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The next gallery in our #MuseumOfTheFuture series is Room 67: Korea. The Korea Foundation Gallery is currently closed for refurbishment and will reopen on 16 December 2014. You can find out more about the refurb at koreabritishmuseum.tumblr.com  The unique culture of Korea combines a strong sense of national identity with influences from other parts of the Far East. Korean religion, language, geography and everyday life were directly affected by the country’s geographic position, resulting in a rich mix of art and artefacts.
Objects on display in Room 67 date from prehistory to the present day and include ceramics, metalwork, sculpture, painting, screen-printed books and illuminated manuscripts.
A reconstruction of a traditional sarangbang, or scholar’s study, is also on display and was built by contemporary Korean craftsmen. This is Room 66, Ethiopia and Coptic Egypt. It's the next gallery space in our #MuseumOfTheFuture series.
By the 4th century AD, Christianity was flourishing in both Egypt and Ethiopia. Christian Egyptians became known as the Copts (from the Greek name for Egyptians) and the church maintained strong links with its Ethiopian counterparts. Since antiquity, Ethiopia had been a major trade route, linking Egypt and the Mediterranean with India and the Far East.
The resulting history of cultural exchange and religious diversity is illustrated through objects in Room 66, which reflect the faiths and identities which coexisted in Egypt and Ethiopia. Objects from towns, monasteries and settlements range from decorated textiles and architectural elements to sculpture and ceramics. It's time for our next #MuseumOfTheFuture gallery. This is Room 65, the Raymond and Beverly Sackler Gallery of Sudan, Egypt and Nubia. Ancient Nubia, the Nile Valley upstream of the First Cataract, now straddles the border between Egypt and Sudan. Rich and vibrant cultures developed in this region at the same time as Pharaonic Egypt. Among them was the earliest sub-Saharan urban culture in Africa, which was based at Kerma.
These cultures traded extensively with Egypt and for two brief periods Nubian kingdoms dominated their northern neighbour.
The objects on display in Room 65 illustrate these indigenous pagan, Christian and Islamic cultures and the interaction between Nubia and Egypt. This is our next gallery space in the #MuseumOfTheFuture series. It's Room 64, the Raymond and Beverly Sackler Gallery of Early Egypt. Rapid advances in the technology and social organisation of Egypt during the 5th millennium BC produced a material culture of increasing sophistication. Further innovations followed in about 3100 BC when the separate Predynastic peoples of Upper and Lower Egypt were united under a single ruler. The resulting increase in wealth and strong central control led to dramatic achievements in architecture, writing and fine goods, culminating in the building of the Great Pyramids of Giza in around 2600 BC.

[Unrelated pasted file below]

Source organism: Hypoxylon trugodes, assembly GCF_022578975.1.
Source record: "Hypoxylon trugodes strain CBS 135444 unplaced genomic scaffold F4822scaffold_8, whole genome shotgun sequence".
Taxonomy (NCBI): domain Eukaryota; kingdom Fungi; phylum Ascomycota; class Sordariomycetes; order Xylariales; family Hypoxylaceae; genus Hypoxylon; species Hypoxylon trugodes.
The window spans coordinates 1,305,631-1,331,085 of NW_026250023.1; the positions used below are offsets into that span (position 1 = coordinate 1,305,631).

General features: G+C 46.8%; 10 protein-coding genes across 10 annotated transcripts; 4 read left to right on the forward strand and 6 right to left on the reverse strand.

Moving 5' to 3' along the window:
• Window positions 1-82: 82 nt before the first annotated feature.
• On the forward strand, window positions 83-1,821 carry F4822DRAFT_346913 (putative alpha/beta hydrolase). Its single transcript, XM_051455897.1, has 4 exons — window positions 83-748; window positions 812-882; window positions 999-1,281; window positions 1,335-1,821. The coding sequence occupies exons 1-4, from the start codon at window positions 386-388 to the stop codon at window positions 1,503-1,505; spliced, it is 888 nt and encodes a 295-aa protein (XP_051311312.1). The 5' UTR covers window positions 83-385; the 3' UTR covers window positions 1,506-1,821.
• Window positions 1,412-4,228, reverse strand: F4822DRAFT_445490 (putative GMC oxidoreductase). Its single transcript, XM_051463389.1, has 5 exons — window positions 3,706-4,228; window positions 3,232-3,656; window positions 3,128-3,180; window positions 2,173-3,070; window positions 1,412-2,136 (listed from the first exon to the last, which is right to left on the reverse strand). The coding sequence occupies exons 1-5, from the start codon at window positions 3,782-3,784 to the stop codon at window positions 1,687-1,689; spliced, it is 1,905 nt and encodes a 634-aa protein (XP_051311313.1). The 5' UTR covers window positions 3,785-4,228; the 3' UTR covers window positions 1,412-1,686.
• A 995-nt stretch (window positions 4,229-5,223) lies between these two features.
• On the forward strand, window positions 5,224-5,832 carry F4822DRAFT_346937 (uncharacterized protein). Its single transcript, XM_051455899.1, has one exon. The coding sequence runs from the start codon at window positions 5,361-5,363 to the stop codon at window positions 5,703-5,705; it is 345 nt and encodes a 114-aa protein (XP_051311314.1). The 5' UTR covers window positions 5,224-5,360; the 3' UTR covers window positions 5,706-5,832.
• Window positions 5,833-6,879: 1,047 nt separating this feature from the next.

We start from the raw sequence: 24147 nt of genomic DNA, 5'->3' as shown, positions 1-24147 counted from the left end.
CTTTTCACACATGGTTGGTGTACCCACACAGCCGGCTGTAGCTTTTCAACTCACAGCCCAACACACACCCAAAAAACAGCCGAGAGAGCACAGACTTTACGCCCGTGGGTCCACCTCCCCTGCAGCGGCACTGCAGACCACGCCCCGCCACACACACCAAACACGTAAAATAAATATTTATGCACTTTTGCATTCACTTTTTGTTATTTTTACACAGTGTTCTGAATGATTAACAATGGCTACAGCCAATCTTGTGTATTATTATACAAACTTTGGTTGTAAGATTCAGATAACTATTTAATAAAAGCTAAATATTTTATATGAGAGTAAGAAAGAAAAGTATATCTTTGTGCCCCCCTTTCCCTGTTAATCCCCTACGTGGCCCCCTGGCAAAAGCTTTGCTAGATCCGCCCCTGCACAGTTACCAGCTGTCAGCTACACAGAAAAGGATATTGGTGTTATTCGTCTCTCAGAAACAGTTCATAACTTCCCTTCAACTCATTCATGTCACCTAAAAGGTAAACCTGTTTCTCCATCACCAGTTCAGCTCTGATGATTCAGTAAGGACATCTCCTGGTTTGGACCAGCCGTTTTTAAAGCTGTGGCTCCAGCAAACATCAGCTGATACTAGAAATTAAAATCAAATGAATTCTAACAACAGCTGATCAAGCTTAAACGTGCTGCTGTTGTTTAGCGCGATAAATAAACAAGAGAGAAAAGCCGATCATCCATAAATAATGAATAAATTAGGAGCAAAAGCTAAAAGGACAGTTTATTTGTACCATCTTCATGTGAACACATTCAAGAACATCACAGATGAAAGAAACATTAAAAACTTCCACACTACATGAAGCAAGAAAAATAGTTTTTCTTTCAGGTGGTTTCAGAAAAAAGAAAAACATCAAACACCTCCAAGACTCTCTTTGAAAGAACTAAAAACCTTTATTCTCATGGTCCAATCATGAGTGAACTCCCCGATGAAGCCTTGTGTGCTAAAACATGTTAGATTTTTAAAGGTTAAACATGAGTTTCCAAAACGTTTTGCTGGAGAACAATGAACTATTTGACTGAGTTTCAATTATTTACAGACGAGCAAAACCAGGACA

Objects on display in Room 64 illustrate the cultural, technological and political development of early civilisation in Egypt throughout this period. In this picture you can see Gebelein Man, a mummy who was naturally preserved in the desert sands, and who used to have the unofficial nickname of Ginger (although the Museum doesn't use this name). In the background you can see an interactive virtual autopsy of the mummy which was installed in the newly refurbished gallery last year. It's Toulouse-Lautrec's 150th birthday! Here's his poster for a Parisian cabaret 
#history #art #artist #Paris Although this gilded cartonnage mask of a mummy conveys vitality and alertness, the features are more bland and idealised than those of other masks. The eyes, ears, nose, mouth and chin are highly stylised and not fully integrated into the face. The collar, the wig and the necklace with an ankh (‘life’) pendant, are attributes showing that the deceased has entered the afterlife and been assimilated with the gods. A winged scarab beetle on the top and images of gods on the back also emphasise the funerary character of the mask.

The use of gold was connected to the belief that the sun god Re, with whom the mummy hoped to be united, had flesh of pure gold. The back of the wig is decorated in many colours, with a row of deities, a ba and falcon with outstretched wings and seven short columns of near-unintelligible hieroglyphs.

See this cartonnage mask in our exhibition #8mummies – now extended until 19 April 2015.
#MummyMonday #mummies